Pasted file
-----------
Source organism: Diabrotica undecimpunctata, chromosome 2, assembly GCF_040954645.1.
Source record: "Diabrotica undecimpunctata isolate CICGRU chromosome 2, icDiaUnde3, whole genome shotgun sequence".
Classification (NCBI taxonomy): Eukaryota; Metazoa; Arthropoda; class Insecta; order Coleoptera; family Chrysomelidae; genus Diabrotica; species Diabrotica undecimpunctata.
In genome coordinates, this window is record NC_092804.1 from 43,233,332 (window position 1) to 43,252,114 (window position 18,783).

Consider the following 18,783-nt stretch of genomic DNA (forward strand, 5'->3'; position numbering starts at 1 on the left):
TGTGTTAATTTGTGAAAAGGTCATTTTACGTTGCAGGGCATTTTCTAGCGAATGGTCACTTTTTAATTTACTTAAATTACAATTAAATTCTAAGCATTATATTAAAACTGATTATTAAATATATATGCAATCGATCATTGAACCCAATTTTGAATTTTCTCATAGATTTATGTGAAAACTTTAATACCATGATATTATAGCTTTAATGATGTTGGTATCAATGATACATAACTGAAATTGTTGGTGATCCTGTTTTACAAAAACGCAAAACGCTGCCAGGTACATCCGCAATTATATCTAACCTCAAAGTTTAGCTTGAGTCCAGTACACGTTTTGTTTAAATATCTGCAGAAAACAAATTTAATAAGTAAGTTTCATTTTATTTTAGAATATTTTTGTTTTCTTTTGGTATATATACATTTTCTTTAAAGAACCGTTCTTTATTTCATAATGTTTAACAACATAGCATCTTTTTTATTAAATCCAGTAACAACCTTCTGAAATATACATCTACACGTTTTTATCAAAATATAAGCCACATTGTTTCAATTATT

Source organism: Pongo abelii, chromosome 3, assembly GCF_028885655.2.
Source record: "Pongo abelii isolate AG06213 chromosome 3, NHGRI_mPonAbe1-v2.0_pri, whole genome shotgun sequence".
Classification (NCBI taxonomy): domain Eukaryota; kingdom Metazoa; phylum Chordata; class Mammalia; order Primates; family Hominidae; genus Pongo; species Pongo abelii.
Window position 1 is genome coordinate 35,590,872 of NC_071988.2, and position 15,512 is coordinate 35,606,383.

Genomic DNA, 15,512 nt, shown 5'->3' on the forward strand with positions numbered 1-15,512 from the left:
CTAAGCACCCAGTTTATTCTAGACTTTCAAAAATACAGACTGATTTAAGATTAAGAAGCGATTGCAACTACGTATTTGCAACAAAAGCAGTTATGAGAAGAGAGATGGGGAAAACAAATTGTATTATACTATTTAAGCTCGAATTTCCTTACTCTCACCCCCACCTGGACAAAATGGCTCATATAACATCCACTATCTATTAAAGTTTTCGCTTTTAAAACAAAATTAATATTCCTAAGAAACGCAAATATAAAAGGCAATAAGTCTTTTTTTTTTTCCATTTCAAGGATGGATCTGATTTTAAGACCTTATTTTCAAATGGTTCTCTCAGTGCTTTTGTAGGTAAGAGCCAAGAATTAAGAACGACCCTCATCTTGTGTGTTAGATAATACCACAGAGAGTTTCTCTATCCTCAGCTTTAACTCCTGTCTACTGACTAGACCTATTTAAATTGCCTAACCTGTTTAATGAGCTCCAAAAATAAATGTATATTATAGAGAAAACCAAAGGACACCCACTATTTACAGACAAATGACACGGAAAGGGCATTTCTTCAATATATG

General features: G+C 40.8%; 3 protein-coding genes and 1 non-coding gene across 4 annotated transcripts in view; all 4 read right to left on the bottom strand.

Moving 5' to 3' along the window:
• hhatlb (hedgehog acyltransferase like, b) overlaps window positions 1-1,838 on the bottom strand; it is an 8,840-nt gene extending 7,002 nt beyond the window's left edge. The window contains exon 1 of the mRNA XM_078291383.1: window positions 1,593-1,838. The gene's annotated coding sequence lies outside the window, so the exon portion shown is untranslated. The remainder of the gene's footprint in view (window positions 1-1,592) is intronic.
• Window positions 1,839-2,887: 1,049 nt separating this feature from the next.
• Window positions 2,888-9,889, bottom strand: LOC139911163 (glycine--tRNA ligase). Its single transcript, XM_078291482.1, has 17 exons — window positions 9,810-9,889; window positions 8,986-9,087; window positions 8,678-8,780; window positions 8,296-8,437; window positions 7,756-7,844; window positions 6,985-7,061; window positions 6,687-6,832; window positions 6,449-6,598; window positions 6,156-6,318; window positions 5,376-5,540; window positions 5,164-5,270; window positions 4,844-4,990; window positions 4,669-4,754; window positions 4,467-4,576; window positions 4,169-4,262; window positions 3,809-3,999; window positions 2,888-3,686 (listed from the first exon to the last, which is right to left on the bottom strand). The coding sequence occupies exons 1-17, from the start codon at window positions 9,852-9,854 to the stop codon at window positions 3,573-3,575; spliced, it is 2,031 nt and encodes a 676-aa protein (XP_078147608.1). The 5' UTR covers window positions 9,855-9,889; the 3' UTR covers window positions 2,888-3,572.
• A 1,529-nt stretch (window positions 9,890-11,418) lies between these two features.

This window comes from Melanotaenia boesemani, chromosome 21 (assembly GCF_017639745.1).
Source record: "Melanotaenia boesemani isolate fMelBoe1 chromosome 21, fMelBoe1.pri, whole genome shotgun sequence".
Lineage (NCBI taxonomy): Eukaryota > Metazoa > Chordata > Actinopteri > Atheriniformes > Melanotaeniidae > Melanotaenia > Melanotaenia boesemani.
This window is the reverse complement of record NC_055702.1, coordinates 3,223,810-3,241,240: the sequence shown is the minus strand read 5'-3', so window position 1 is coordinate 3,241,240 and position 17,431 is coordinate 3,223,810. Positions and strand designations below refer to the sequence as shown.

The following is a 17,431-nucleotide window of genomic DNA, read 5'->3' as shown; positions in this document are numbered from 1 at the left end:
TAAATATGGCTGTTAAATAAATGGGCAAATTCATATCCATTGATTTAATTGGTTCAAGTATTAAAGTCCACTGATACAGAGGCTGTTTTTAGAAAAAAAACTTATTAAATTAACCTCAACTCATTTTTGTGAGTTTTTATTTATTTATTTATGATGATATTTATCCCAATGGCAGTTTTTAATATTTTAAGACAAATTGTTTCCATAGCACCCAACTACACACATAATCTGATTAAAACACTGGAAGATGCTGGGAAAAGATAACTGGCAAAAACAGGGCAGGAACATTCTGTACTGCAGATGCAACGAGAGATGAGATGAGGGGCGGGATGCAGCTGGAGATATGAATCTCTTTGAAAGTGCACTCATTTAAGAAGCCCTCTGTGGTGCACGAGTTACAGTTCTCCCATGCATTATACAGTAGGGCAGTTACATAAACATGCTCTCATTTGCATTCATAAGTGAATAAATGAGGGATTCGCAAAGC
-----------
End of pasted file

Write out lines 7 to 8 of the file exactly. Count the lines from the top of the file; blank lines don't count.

Source organism: Pongo abelii, chromosome 3, assembly GCF_028885655.2.
Source record: "Pongo abelii isolate AG06213 chromosome 3, NHGRI_mPonAbe1-v2.0_pri, whole genome shotgun sequence".